Among the three the Honda Activa-i is the easiest to ride. It boasts of great acceleration and rideability and is, therefore, the peppiest. One can put this down to its light weight for sure, but also its quick throttle response and linear power delivery. Twist the right wrist, and there’s power available immediately. Keep twisting the throttle, and you’re rewarded with a steady stream of acceleration. At the same time, the Honda manages to return the best fuel economy of the lot – almost 20 km/l more than the other two! It is also the nimblest of the lot and is a joy to ride when filtering through traffic. Flick it left, pick it up and flick it right again as you weave through a jam. Quick changes in direction is a cakewalk for the Honda. The same light weight that accounts for its peppiness also means that the bike becomes skittish over broken roads, bumps and ruts. It is mostly an irritant for the better part of the time that one rides about town. Stopping the Activa-i is also easily done with Honda’s CBS doing a fine job of shedding speed without drama.
The other two are nowhere near the Activa-i when it comes to ease of riding and sheer pleasure, but between the remaining two the TVS is more competent. It has sufficient grunt for in-city overtaking where speeds are usually below 50 km/h and its power delivery is pretty linear too. At 43.5 km/l overall, fuel economy on the Jupiter is par for the course. Handling on the Jupiter is pretty well-sorted as well, even though it isn’t as flickable as the Honda. Where the TVS really outshines the lot is in its ride quality. Of the three the Jupiter has the best ride, with its suspension soaking up bumps and ruts quite well. Rumblers are barely registered as one rides through. The brakes on the Jupiter are good enough for most purposes, but they lack feel when compared to the other two here.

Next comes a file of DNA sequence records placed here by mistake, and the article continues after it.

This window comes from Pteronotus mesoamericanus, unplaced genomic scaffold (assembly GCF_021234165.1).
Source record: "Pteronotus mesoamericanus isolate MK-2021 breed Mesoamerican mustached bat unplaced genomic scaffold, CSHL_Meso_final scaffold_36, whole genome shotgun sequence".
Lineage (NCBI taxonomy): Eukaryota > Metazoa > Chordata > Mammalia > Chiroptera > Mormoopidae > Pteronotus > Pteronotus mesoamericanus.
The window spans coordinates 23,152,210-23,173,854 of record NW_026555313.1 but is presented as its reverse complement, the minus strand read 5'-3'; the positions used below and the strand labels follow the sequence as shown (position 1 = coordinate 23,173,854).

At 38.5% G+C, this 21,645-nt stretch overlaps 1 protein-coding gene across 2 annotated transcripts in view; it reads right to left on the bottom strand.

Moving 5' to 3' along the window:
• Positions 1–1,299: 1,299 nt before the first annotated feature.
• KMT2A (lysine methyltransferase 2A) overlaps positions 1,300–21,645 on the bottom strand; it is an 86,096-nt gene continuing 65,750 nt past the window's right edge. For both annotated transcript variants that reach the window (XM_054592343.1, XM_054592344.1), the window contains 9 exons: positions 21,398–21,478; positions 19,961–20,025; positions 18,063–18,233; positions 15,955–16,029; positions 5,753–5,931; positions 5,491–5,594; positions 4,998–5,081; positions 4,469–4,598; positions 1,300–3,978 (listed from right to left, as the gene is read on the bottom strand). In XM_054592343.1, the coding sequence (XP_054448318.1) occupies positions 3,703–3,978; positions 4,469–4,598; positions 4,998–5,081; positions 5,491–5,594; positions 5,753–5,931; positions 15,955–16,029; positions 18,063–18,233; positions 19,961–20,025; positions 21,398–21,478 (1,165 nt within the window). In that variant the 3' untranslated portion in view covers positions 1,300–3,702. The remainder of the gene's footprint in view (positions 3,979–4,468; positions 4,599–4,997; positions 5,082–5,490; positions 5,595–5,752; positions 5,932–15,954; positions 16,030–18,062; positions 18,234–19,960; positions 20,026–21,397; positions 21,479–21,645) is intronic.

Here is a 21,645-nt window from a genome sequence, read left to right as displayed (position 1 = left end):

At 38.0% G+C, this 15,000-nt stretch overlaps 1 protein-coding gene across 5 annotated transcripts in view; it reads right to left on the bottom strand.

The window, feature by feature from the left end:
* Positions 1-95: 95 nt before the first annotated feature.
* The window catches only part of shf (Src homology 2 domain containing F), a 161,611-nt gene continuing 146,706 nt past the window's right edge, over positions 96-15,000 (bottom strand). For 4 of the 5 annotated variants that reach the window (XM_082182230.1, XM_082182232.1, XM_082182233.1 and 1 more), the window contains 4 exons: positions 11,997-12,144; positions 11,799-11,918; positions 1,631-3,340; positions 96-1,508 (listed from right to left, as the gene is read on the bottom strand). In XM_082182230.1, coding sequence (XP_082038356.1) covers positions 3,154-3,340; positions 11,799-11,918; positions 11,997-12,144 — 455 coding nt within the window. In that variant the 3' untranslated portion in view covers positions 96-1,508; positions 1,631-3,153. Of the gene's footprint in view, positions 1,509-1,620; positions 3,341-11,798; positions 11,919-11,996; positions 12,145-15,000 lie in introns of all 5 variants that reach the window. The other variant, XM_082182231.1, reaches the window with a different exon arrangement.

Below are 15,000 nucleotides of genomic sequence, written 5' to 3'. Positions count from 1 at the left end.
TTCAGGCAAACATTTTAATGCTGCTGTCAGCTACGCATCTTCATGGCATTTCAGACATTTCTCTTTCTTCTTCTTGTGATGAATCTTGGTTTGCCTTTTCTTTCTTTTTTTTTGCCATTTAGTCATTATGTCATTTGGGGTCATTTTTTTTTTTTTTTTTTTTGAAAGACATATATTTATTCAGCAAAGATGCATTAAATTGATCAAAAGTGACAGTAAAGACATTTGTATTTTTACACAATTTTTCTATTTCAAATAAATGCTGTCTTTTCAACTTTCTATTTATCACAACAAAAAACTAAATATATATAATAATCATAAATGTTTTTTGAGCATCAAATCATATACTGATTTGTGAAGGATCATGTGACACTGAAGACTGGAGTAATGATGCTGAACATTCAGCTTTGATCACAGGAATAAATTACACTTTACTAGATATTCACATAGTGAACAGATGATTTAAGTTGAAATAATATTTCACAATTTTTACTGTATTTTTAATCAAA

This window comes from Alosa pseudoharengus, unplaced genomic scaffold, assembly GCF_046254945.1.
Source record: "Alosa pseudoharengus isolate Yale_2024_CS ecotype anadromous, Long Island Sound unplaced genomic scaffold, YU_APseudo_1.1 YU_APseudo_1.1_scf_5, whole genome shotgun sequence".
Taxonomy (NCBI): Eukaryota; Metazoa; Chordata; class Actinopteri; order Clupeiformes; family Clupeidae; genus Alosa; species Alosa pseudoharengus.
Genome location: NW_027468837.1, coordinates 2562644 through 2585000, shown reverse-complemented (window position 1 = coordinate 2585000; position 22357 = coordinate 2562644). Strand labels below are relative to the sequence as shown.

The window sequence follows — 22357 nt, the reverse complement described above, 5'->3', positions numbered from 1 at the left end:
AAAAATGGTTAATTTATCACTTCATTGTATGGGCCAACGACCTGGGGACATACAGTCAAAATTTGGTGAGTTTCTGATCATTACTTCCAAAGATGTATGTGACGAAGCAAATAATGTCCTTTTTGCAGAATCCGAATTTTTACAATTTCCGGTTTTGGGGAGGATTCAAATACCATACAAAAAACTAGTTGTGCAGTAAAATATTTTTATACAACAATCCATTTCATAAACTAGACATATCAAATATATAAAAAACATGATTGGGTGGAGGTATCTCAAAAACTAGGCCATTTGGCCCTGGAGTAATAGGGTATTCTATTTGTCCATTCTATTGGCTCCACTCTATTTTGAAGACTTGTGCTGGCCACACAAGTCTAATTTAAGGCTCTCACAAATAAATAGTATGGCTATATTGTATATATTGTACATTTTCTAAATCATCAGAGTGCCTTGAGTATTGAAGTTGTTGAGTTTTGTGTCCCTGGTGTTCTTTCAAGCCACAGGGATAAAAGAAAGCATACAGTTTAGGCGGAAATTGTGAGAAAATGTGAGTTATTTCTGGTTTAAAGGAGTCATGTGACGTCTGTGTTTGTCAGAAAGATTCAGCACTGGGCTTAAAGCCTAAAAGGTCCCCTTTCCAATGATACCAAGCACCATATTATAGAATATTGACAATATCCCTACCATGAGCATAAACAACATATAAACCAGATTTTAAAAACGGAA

On each of these counts except one, the Yamaha acquits itself adequately. It does boast of decent dynamic abilities and responds to quick changes in direction and there is adequate power on twist for most people’s daily needs. However, it just doesn’t have the peppiness of the Honda. It feels as if it could do with a bit more grunt, especially when overtaking at city speeds, but it does have better acceleration than the TVS towards the top end of the spectrum. The Yamaha is the thirstiest of the lot, returning a fuel efficiency of 42.5 km/l. The suspension too is set stiffer than the TVS and feels less comfortable. However, on the ride quality front the Yamaha sits between the other two. Braking on the Cygnus Alpha too is stable with little drama as one comes to a stop.
On the whole then, it’s a bit of a toss-up. If you want a scooter that will appeal to your aesthetic sense and if you are on the lookout for a decent scooter that has a high style quotient, then reach for the keys of the Yamaha Cygnus Alpha. If it’s a stable, calm and comfortable scooter with nifty features, then the TVS Jupiter is the one you need to put your money on. But for the buyer who’s looking for the best buy of the lot, it has to be the Honda Activa-i. It is superbly fuel-efficient, the quickest of the lot and the most fun to ride. Not to mention it has the best stopping power of the three. It’s easy to ride, easy to park and store and offers enough convenience features to satisfy most people’s daily urban requirements. Overall, therefore, the Activa-i fits the bill when it comes to being the best 110-cc scooter money can buy and is the winner of our comparison.